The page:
Vanderbilt University officials announced today that the VU Board of Trust has approved the construction of a $109 million Engineering and Science Building.
On-site work on the 230,000-square-foot seven-story building is scheduled to begin in May following the university’s commencement exercises. VU is targeting a summer 2016 completion.
The Engineering and Science Building will be located at the southeast corner of the intersection of Garland and 25th avenues. No building will need to be demolished to accommodate construction.
The building will connect to the distinctive Olin Hall (seen in the below image to the left) through a double-height atrium that will lead to a “highly interactive learning and research environment,” the release states. The nearly 40-year-old Olin Hall, designed with a modernist aesthetic, houses the mechanical engineering and chemical and biomolecular engineering departments.
Boston-based Wilson Architects Inc. has designed the Engineering and Science Building, a key feature of which will be an Innovation Center designed to connect students and faculty with technology transfer and industry mentors to accelerate the transfer of laboratory discoveries and student-developed concepts to the marketplace.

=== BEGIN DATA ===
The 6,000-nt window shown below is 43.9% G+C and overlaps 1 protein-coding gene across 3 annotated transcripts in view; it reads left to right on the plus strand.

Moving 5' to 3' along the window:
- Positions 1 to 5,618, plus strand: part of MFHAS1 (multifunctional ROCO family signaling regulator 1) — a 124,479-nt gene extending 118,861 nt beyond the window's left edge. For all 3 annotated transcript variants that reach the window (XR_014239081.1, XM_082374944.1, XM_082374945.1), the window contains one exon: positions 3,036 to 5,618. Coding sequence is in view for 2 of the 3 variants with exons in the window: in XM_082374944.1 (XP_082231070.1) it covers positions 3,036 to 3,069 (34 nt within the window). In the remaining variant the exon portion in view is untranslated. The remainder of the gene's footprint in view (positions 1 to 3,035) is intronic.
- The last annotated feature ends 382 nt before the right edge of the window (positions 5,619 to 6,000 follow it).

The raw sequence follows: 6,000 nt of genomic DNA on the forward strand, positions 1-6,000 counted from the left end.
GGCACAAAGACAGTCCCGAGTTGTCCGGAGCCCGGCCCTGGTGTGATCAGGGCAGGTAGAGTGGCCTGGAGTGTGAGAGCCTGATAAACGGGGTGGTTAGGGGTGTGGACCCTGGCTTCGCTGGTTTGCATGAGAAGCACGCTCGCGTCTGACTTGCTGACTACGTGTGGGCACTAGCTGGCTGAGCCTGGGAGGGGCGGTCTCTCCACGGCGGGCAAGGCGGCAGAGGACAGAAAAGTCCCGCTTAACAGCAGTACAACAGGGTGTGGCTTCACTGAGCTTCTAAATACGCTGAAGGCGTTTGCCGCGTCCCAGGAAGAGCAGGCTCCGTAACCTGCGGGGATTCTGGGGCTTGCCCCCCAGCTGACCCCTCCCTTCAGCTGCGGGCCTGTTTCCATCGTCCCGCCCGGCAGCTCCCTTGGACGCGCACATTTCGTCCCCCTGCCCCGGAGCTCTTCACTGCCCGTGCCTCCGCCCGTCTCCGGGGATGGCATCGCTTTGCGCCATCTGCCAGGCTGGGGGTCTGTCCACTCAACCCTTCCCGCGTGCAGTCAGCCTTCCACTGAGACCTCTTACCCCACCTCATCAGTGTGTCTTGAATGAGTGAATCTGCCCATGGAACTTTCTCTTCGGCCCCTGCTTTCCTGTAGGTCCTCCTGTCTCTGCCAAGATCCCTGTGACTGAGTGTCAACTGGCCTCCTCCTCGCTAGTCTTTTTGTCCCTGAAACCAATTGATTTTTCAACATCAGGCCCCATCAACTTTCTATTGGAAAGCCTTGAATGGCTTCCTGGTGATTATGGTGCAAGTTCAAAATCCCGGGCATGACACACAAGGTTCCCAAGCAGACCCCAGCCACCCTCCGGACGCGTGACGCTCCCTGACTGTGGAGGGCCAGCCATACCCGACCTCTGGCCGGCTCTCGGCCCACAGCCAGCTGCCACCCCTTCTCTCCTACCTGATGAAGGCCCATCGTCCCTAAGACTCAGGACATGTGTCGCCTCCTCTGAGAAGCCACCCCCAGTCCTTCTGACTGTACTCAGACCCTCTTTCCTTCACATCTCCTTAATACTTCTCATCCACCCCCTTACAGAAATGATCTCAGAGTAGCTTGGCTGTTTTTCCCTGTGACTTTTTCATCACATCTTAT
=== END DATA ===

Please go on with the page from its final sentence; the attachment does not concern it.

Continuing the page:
“We want to continue to attract and recruit the best students and provide them with exceptional research experiences at the undergraduate and graduate levels,” Philippe Fauchet (pictured), dean of the Vanderbilt School of Engineering, said in the release. “This new facility will allow for even greater collaboration between students and faculty across disciplines so we can deliver scholarship of the highest caliber to address important societal issues.”
An undergraduate commons in the building will feature student-centered space. Located next to the research laboratories and above the Innovation Center, the commons will help connect students with other researchers.
A cleanroom and advanced imaging facilities will provide students and faculty the chance to advance discoveries in areas such as nanocomposites, smart materials, advanced energy storage and nanobiotechnology.
Five floors of the building will be able to support research laboratories and trans-institutional programs designed to attract and retain top academic leadership in the School of Engineering, the College of Arts and Science and the School of Medicine.
(Image courtesy of Wilson Architects Inc.)
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